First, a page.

Unadilla New York. It is the picturesque American town. A place where yesterday’s beauty battles with today’s modernity and the product results in a melting pot of culture with a tinge of new flair. It is a place where pride flutters on flags perched upon the front porches of all its’ residents in the form of red and white stripes with a vast ocean of blue.
Going down the quaint town’s Main Street, the old town feel is evident in the way the houses look. Old colonial style houses are ordinary, while anything built after the 50s looks a bit too modern, maybe even a little out of place.
Main Street is home to the town’s Public Library. A lovely white building with intricate molding that looks more like a Southern plantation house than a library.
A church stands nearly 100 feet down the road from the library, looking over the
people of Unadilla with an unspoken authority. A sign in front poses a question to the townspeople, “God has answers. Are you listening?” Behind the church lies an ancient graveyard, full of the bodies of the townspeople deceased families. It was evident that the town cared about its’ dead. Flowers sat upon the tops of nearly all graves, a little reminder that those gone were not forgotten, but rather unforgettable.
Further down the road you come across the local family run store (it is the kind of place where big business appears to have been ostracized) you will run into a store called the Village Variety. The Village Variety looks like the kind of store that has never not been a part of Unadilla life. It is a store with roots that go deep into the foundation of the town. The store is a place for residents to purchase all of their needs whether it be a few groceries, or maybe a shovel and a pitch fork.
As you continue your stroll down Main Street you realize that the residents of Unadilla are not shy about their political beliefs. Politically motivated signs stick out of front lawns like bland decorations as they plead to someone for an end to drilling for oil, or ask the residents to support Republican Candidate Westinghouse. A small park sits on the Main stretch with young children’s shrill laughter floating through the air as you pass. The park offers a memorial for past Revolutionary War Generals John Sullivan and James Quinto. Aside this memorial sits a plaque in the ground commemorating the burying of a bicentennial time capsule in 1976; only 13 years until the contents hidden are unearthed for the first time in 50 years. Boy Scout flags for Unadilla Troop number 1 adorn every other telephone pole.
And then came the horse trailers. The first one seen makes one think of open pastures and a young girl riding her pony out into an endless field, but then you see another. And then one more. And then you see 10. 20. 30 trailers. It’s a Friday. Friday is normally many people’s favorite day of the week; it is the beginning of the weekend. It is a time when 40-hour work week ends and family time begins. But Unadilla is a town of stark contradictions.
It is in America’s most quaint towns that the darkest secrets are harbored. These towns are where the American dream meets an American nightmare and where life meets death. Unadilla is where hope meets to dance with despair during a gloomy ballad.
On the corner of Main Street and Mill Street, there sits a Kwik Fill gas station and a Red Apple convenience store. If you make this turn, you will begin walking down a road much different than the towns Main Street. Broken down buildings litter the side of the road. “For Sale” signs stapled onto houses that have seen better days.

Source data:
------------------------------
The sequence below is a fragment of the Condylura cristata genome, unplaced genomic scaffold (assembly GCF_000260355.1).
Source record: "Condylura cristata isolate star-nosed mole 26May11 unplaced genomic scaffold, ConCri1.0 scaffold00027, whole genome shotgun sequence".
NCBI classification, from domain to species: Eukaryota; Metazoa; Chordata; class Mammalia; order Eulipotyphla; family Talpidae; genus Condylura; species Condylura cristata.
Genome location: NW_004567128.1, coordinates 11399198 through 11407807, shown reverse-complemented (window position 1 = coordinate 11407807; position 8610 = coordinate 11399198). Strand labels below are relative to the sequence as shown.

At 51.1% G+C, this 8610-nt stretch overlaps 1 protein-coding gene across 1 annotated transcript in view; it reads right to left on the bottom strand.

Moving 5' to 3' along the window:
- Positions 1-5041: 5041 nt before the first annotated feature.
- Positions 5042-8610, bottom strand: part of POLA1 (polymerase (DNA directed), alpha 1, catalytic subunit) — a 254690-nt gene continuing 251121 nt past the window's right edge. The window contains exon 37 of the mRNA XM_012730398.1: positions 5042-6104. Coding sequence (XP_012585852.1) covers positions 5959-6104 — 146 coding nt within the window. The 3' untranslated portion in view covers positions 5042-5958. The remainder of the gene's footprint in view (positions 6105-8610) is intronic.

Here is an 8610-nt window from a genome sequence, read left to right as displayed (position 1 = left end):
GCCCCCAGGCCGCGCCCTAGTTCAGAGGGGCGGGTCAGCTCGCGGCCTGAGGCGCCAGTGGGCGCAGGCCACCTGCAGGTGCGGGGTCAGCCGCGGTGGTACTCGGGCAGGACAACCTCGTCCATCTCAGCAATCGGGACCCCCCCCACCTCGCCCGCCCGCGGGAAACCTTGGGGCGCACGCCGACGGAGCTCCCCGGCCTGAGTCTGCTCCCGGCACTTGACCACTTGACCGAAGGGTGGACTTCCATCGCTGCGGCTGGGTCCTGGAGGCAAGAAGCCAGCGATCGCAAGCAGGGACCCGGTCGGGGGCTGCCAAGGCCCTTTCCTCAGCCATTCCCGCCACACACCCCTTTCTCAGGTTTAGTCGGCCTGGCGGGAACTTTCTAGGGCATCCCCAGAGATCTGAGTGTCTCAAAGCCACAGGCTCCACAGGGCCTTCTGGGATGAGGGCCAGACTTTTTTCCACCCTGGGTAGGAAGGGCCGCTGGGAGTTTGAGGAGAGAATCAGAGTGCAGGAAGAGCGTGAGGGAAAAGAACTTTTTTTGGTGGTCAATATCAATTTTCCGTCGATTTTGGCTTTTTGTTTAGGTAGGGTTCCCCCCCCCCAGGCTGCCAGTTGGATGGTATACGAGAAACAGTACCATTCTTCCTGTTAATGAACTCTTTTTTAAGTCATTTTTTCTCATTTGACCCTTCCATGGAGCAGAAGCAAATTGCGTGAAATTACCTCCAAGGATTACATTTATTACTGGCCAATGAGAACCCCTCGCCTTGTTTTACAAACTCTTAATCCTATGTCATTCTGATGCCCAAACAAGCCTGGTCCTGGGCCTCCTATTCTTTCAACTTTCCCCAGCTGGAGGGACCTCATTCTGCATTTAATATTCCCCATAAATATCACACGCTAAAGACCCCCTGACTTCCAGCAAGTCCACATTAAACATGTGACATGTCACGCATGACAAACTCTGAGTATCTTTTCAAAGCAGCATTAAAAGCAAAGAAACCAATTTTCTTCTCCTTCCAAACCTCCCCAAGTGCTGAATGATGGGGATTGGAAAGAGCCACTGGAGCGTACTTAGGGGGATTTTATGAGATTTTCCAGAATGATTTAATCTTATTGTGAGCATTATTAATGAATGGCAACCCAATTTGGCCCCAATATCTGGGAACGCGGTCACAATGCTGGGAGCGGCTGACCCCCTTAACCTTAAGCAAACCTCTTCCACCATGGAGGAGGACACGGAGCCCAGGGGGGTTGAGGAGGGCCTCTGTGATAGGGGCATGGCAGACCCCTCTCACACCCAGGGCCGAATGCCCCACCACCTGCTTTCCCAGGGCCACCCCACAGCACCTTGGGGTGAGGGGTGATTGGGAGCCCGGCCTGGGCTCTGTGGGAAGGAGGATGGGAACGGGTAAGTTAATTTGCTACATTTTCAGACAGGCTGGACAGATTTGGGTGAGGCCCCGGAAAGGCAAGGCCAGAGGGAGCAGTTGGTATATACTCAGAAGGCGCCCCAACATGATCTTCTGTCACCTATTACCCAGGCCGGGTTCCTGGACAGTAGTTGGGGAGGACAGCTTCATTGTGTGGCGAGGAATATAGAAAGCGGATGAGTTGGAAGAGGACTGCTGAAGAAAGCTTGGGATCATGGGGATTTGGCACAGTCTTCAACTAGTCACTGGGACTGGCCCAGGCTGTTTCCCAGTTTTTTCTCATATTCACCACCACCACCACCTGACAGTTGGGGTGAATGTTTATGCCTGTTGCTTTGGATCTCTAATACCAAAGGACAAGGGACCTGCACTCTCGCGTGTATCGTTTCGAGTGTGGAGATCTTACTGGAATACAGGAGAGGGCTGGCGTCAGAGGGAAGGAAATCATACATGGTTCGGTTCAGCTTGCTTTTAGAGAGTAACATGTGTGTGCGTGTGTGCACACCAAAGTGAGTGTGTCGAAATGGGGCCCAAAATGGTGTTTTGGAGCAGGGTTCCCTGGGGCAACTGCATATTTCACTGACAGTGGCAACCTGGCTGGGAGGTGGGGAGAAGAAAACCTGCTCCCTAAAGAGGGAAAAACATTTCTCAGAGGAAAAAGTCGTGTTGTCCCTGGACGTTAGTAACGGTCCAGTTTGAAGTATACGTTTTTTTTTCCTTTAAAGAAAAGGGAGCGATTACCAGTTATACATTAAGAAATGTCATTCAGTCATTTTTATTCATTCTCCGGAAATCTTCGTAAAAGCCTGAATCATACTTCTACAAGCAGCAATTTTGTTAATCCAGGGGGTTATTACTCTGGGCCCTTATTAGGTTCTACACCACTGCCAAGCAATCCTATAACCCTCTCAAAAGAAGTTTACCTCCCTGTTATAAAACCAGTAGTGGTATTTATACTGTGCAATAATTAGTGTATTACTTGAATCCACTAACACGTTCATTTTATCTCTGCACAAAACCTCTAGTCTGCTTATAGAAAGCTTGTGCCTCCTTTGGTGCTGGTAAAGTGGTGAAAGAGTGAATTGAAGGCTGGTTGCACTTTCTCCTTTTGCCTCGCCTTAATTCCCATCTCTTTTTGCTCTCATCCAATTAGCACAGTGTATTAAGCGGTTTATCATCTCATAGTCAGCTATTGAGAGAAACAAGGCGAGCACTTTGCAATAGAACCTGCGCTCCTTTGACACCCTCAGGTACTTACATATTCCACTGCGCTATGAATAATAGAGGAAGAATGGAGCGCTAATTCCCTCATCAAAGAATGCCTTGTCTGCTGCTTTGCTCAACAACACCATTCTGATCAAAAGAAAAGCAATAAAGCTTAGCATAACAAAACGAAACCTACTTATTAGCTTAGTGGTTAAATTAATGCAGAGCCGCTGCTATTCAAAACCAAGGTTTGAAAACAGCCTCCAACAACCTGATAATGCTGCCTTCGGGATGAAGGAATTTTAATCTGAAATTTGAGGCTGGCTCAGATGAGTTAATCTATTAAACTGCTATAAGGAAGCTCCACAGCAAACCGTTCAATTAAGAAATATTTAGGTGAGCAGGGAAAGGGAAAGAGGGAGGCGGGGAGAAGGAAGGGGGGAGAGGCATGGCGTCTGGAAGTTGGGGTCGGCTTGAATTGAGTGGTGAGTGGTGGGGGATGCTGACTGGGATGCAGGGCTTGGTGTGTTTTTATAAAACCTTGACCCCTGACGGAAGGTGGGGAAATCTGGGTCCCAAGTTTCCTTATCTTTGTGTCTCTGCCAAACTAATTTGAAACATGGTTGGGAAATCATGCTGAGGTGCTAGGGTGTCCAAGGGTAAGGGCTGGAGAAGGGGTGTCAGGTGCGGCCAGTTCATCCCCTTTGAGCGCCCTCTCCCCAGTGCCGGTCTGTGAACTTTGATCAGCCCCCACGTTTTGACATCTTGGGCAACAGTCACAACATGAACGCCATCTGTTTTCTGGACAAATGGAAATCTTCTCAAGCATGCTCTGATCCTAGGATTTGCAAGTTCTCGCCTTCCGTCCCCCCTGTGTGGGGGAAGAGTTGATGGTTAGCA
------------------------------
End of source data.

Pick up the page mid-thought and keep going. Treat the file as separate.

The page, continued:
And then you come to a railroad crossing. On both sides of the tracks sit two abandoned buildings that once served as train stations. A place for trains to come and pick up people to bring them to their futures. This train station was once a place where the people of Unadilla may have came to escape or maybe even just move forward with their lives. Now it serves as a crossroads. One side of the track is life, a prospect full of hope and all the pretty things, and the other side is death, a prospect full of darkness and everything that we fear. And as trailer after trailer crossed these tracks, every horse locked in those metal cages began to straddle the line between these two prospects. These horses, from the moment they crossed over these railroad tracks, began to walk a proverbial straight line between the two tracks of the railroad. Straying one way would result in life, and going a bit far in the other direction would result in an unmistakable death.
As you follow the continuous flow of horse trailers further down the road, the sound of horses wailing carried through the air. The idling of trucks roared through the still country air. And then you can hear the sound of an upbeat country song blaring from a radio. A song playing as if the angel of death was a country fan.
And then there came the sign D.R. Chambers: Cattle Wed., Horses Fri.
For some horses, this would be the beginning of the end. A needless end to a life that may have barely been lived. It is in this town, the picturesque town of Unadilla New York where horses come to find out their fate. Unadilla is home to a 76-year-old auction house that specializes in the sale of livestock. At D.R. Chambers, the good meet with the bad, and life and death hang in the balance.
In Unadilla some horses are lucky enough to find their greener pastures, and the rest, well they take a one way trip to Canada for slaughter so that some men can turn a quick buck.
More coming soon.